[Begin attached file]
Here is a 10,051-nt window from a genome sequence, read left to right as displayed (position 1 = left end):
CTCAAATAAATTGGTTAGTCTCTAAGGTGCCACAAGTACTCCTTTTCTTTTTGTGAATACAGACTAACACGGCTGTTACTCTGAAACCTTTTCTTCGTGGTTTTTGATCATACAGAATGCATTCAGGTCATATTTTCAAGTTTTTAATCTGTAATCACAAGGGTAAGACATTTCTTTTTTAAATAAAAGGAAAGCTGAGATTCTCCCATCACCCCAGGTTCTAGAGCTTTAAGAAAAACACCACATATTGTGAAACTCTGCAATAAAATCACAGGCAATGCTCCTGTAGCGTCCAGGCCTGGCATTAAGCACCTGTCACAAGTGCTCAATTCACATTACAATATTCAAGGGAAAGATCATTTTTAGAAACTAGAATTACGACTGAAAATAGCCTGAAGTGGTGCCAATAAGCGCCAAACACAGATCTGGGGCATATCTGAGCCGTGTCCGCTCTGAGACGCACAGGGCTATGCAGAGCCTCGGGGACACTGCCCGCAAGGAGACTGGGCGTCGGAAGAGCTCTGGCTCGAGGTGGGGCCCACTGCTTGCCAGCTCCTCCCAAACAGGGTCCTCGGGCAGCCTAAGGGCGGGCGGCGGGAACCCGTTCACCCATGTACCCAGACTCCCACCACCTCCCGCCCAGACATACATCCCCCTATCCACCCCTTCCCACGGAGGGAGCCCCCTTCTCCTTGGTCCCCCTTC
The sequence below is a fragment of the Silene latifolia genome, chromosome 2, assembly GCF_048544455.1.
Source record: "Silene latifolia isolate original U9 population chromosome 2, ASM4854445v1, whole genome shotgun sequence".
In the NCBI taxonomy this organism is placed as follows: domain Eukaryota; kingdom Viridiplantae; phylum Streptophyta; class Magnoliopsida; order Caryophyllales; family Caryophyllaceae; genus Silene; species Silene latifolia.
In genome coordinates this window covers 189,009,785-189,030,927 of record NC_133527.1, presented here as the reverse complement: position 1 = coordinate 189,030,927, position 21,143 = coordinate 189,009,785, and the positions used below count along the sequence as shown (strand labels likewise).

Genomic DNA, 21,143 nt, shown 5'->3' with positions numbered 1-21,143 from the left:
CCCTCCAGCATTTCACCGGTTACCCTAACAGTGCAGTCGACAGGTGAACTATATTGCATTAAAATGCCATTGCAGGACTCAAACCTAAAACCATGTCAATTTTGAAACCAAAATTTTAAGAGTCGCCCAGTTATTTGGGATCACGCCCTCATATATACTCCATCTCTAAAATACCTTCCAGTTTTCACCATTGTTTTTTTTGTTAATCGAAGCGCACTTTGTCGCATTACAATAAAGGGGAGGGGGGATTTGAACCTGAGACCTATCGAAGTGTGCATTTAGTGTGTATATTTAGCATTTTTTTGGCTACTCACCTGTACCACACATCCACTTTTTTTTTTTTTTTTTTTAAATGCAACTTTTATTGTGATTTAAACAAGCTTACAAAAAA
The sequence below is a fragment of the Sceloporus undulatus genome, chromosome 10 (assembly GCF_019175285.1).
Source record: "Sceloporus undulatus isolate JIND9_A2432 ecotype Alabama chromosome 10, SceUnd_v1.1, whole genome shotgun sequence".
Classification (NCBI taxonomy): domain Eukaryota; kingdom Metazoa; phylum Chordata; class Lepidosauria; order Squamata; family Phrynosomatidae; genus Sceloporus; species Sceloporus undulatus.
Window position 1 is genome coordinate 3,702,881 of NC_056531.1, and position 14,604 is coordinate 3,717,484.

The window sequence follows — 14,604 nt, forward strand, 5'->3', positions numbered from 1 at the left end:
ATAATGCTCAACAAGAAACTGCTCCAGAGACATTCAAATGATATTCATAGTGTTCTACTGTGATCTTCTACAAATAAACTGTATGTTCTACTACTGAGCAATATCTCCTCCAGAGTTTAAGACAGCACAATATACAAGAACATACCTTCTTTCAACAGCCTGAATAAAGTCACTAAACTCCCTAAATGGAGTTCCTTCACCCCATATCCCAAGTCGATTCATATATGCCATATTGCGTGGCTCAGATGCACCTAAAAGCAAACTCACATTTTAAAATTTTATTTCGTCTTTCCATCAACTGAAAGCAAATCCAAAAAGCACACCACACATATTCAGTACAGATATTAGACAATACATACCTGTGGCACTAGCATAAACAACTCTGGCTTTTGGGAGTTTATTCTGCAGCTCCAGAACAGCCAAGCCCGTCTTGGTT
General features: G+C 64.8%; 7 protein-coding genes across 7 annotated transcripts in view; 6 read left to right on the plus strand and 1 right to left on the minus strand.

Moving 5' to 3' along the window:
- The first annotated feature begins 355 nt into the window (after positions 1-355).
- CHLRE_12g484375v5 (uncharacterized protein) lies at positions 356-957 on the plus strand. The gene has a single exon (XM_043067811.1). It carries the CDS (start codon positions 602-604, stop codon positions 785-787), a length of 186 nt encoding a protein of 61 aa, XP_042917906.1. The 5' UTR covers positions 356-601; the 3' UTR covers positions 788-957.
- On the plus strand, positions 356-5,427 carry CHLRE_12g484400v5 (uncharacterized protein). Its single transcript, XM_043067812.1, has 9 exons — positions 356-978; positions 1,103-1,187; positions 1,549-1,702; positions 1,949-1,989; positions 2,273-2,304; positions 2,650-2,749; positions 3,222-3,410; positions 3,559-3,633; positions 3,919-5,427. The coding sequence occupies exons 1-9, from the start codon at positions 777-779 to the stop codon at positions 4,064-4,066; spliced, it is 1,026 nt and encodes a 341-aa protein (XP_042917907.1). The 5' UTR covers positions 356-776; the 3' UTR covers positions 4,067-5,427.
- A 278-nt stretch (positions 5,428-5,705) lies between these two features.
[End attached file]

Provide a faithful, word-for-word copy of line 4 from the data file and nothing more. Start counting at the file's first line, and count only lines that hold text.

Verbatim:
Source record: "Silene latifolia isolate original U9 population chromosome 2, ASM4854445v1, whole genome shotgun sequence".